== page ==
Readings: Genesis 14:18-20; 1 Corinthians 11:23-26; Luke 9:11-17
Our present monastic practice of daily communion is a wonderful privilege both in the sense that we actually have access to the sacrament as well as in the sense that we are permitted to receive communion so frequently. As you know it is only within the last century that this practice of more frequent communion has become commonplace. In earlier centuries the faithful received far less frequently and this practice prevailed in monasteries and religious houses as well. Indeed, to wish to receive the Eucharist more frequently was thought presumptuous and a lack of humility. However, one of the advantages of receiving less frequently was that persons prepared themselves carefully before approaching communion–usually going to confession, prayer and fasting. As such, each reception of the Eucharist was an opportunity to recommit one’s life to Christ and reengage the task of ongoing conversion with renewed fervor and determination.
Unfortunately, human nature being what it is, the present practice of frequent communion runs the risk of it being routine and something we do without adequate preparation or full awareness of just what we are doing. Admittedly, the arrangement of the mass–beginning with the Penitential Rite, leading to the Liturgy of the Word, and then onto the actual Liturgy of the Eucharist–is intended to prepare us for our Eucharistic encounter with the Risen Lord, provided that this is entered into consciously and devoutly. This requires that attendance at mass form part of a broader spiritual life that provides the context in which our graced encounter with Christ in the mystery of the Eucharist occurs. Accordingly, preparation for receiving the Eucharist incorporates more than just particular practices such as confession, fasting, and prayer, and includes the orienting of our whole lives towards union with Christ.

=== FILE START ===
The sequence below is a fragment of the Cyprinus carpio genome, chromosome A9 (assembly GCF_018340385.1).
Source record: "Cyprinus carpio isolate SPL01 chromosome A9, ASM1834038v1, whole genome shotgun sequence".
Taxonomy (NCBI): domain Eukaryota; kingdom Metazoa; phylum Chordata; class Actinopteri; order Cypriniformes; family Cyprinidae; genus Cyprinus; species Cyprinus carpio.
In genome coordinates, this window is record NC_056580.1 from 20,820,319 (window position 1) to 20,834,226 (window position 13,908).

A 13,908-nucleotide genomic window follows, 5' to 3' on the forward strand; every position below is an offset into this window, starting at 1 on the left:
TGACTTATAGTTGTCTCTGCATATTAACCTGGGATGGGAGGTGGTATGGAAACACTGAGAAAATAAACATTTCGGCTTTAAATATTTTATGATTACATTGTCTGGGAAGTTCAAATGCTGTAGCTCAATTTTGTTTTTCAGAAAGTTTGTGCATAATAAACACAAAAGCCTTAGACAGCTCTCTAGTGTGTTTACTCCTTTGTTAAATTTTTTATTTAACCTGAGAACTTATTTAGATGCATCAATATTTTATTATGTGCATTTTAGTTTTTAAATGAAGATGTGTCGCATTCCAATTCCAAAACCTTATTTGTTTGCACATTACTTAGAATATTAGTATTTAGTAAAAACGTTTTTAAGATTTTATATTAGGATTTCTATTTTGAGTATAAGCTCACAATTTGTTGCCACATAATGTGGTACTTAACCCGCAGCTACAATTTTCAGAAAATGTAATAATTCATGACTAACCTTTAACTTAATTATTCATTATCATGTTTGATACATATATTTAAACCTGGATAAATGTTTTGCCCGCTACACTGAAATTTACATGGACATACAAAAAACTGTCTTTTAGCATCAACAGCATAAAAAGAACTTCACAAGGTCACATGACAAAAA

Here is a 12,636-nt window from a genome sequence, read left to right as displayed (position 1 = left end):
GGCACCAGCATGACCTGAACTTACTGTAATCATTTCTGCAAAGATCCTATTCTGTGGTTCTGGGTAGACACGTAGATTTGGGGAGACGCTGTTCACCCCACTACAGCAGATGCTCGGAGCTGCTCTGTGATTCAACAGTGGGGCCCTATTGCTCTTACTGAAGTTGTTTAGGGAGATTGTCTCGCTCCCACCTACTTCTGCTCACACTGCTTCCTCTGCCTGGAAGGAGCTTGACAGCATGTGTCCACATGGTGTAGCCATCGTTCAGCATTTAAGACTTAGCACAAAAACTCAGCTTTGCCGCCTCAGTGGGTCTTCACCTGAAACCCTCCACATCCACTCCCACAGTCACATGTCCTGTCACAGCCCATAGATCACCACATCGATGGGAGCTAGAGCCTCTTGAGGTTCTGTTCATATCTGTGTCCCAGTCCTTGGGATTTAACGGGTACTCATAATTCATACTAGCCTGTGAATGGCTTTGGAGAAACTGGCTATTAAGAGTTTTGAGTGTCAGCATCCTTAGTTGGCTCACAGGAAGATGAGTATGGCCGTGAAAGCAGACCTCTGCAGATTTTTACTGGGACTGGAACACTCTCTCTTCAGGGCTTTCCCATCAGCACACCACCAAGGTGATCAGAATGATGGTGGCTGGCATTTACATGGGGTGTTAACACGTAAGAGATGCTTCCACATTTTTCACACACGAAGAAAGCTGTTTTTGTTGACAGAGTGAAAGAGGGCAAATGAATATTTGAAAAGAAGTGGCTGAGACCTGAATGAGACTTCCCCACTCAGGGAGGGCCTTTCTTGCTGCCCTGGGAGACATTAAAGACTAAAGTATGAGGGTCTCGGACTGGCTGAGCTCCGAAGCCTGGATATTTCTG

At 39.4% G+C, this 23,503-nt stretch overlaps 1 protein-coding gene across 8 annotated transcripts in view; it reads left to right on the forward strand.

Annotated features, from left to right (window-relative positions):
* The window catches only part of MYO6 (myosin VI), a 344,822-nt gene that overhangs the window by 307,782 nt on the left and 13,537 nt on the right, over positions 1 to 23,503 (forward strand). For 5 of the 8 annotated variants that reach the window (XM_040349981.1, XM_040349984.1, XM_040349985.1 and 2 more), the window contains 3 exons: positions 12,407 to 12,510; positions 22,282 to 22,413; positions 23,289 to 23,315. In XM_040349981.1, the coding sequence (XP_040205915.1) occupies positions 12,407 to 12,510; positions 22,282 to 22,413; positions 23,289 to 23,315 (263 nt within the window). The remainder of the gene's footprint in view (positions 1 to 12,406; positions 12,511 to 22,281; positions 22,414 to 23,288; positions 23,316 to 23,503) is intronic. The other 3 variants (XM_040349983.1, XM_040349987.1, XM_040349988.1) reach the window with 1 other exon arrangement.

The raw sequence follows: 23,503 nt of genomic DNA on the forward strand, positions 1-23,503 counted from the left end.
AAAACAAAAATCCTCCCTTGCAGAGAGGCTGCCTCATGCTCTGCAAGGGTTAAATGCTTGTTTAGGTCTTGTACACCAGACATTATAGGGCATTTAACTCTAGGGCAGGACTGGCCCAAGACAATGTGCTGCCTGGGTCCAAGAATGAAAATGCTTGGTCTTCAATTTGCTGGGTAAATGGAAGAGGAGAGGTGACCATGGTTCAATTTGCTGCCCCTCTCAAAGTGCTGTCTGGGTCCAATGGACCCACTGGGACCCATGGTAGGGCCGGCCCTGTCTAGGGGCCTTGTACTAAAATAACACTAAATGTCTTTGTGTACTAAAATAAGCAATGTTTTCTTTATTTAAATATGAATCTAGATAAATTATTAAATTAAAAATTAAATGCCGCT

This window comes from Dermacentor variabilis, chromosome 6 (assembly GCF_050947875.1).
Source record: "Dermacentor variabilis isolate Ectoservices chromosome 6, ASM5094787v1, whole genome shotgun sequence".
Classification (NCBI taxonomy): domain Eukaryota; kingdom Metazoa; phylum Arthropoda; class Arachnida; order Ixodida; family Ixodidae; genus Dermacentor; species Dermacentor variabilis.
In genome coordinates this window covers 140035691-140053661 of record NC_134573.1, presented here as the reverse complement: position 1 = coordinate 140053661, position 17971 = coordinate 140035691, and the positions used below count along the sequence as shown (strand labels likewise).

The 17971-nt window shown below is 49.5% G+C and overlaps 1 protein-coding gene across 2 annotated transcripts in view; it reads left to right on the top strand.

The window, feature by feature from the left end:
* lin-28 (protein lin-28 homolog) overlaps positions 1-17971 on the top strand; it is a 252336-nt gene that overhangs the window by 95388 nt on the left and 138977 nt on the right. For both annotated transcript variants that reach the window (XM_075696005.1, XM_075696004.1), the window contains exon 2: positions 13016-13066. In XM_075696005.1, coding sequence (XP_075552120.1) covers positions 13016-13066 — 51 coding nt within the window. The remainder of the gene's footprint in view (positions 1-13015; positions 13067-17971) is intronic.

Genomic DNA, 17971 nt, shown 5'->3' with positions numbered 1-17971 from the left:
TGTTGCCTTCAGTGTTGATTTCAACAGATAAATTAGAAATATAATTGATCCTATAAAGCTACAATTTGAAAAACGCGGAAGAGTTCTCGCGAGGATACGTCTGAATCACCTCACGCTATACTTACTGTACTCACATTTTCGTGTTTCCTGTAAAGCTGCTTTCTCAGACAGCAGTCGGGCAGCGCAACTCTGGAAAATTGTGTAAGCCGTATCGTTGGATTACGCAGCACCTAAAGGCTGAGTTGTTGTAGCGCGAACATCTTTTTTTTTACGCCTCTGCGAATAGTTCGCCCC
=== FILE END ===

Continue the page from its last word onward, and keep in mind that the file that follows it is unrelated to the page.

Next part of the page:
And what lies at the heart of this orienting is the desire and longing for an ever deeper union with Christ. This desire itself is experienced differently by different people at the various stages of their spiritual development. For those who may not yet have encountered Christ and are not disciples, this longing and desire may be experienced as emptiness and restlessness that nothing in the world can ultimately fill or ease. For some already on the pilgrim journey, desire and longing can be felt keenly in the apparent absence of the One they seek and long for–like Mary Magdalene weeping at the tomb. For such persons the reception of the Eucharist is often an act of faith that doesn’t seem to ease the sense of absence or longing. The challenge for such people is to imitate Mary Magdalene and not give up or despair of their longing for Christ ever being satisfied. In contrast, others are graced with a deep sense of Christ’s presence and the Eucharistic encounter with Christ is not only something longed for but also a reality gratefully received.